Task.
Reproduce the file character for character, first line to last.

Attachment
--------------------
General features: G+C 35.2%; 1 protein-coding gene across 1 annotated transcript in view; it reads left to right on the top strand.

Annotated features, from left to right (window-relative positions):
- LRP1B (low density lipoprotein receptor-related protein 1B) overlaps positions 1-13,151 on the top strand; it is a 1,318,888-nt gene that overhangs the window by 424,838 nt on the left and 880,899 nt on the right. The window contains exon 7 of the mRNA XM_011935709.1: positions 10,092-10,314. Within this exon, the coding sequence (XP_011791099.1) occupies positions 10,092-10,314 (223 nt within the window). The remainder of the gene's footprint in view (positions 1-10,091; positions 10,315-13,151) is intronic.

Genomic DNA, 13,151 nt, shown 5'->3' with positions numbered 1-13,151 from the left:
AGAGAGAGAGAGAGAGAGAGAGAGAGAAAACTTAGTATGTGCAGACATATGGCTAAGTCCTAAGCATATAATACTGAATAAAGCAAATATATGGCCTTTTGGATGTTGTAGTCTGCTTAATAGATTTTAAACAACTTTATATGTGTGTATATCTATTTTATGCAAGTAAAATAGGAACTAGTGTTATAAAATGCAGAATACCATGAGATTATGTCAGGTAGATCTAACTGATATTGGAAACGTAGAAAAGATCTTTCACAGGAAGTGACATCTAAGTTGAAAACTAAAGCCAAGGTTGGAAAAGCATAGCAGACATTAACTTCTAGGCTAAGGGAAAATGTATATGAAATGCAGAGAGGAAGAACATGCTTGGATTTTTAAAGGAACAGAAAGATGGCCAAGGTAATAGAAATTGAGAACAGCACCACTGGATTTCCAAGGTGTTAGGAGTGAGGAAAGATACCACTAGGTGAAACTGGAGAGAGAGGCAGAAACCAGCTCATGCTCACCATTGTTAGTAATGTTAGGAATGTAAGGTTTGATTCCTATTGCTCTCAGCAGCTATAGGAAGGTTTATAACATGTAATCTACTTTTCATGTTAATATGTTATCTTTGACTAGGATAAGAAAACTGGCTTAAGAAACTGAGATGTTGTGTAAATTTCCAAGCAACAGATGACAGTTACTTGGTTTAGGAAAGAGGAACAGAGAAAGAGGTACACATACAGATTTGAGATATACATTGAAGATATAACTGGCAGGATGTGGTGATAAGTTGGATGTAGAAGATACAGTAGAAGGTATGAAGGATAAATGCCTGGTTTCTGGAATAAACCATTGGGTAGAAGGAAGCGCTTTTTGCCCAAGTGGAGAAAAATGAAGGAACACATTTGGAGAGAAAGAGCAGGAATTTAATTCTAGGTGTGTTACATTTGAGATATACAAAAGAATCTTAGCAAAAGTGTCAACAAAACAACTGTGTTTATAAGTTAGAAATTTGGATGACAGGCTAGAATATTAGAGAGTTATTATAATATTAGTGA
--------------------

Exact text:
General features: G+C 35.2%; 1 protein-coding gene across 1 annotated transcript in view; it reads left to right on the top strand.

Annotated features, from left to right (window-relative positions):
- LRP1B (low density lipoprotein receptor-related protein 1B) overlaps positions 1-13,151 on the top strand; it is a 1,318,888-nt gene that overhangs the window by 424,838 nt on the left and 880,899 nt on the right. The window contains exon 7 of the mRNA XM_011935709.1: positions 10,092-10,314. Within this exon, the coding sequence (XP_011791099.1) occupies positions 10,092-10,314 (223 nt within the window). The remainder of the gene's footprint in view (positions 1-10,091; positions 10,315-13,151) is intronic.

Genomic DNA, 13,151 nt, shown 5'->3' with positions numbered 1-13,151 from the left:
AGAGAGAGAGAGAGAGAGAGAGAGAGAAAACTTAGTATGTGCAGACATATGGCTAAGTCCTAAGCATATAATACTGAATAAAGCAAATATATGGCCTTTTGGATGTTGTAGTCTGCTTAATAGATTTTAAACAACTTTATATGTGTGTATATCTATTTTATGCAAGTAAAATAGGAACTAGTGTTATAAAATGCAGAATACCATGAGATTATGTCAGGTAGATCTAACTGATATTGGAAACGTAGAAAAGATCTTTCACAGGAAGTGACATCTAAGTTGAAAACTAAAGCCAAGGTTGGAAAAGCATAGCAGACATTAACTTCTAGGCTAAGGGAAAATGTATATGAAATGCAGAGAGGAAGAACATGCTTGGATTTTTAAAGGAACAGAAAGATGGCCAAGGTAATAGAAATTGAGAACAGCACCACTGGATTTCCAAGGTGTTAGGAGTGAGGAAAGATACCACTAGGTGAAACTGGAGAGAGAGGCAGAAACCAGCTCATGCTCACCATTGTTAGTAATGTTAGGAATGTAAGGTTTGATTCCTATTGCTCTCAGCAGCTATAGGAAGGTTTATAACATGTAATCTACTTTTCATGTTAATATGTTATCTTTGACTAGGATAAGAAAACTGGCTTAAGAAACTGAGATGTTGTGTAAATTTCCAAGCAACAGATGACAGTTACTTGGTTTAGGAAAGAGGAACAGAGAAAGAGGTACACATACAGATTTGAGATATACATTGAAGATATAACTGGCAGGATGTGGTGATAAGTTGGATGTAGAAGATACAGTAGAAGGTATGAAGGATAAATGCCTGGTTTCTGGAATAAACCATTGGGTAGAAGGAAGCGCTTTTTGCCCAAGTGGAGAAAAATGAAGGAACACATTTGGAGAGAAAGAGCAGGAATTTAATTCTAGGTGTGTTACATTTGAGATATACAAAAGAATCTTAGCAAAAGTGTCAACAAAACAACTGTGTTTATAAGTTAGAAATTTGGATGACAGGCTAGAATATTAGAGAGTTATTATAATATTAGTGA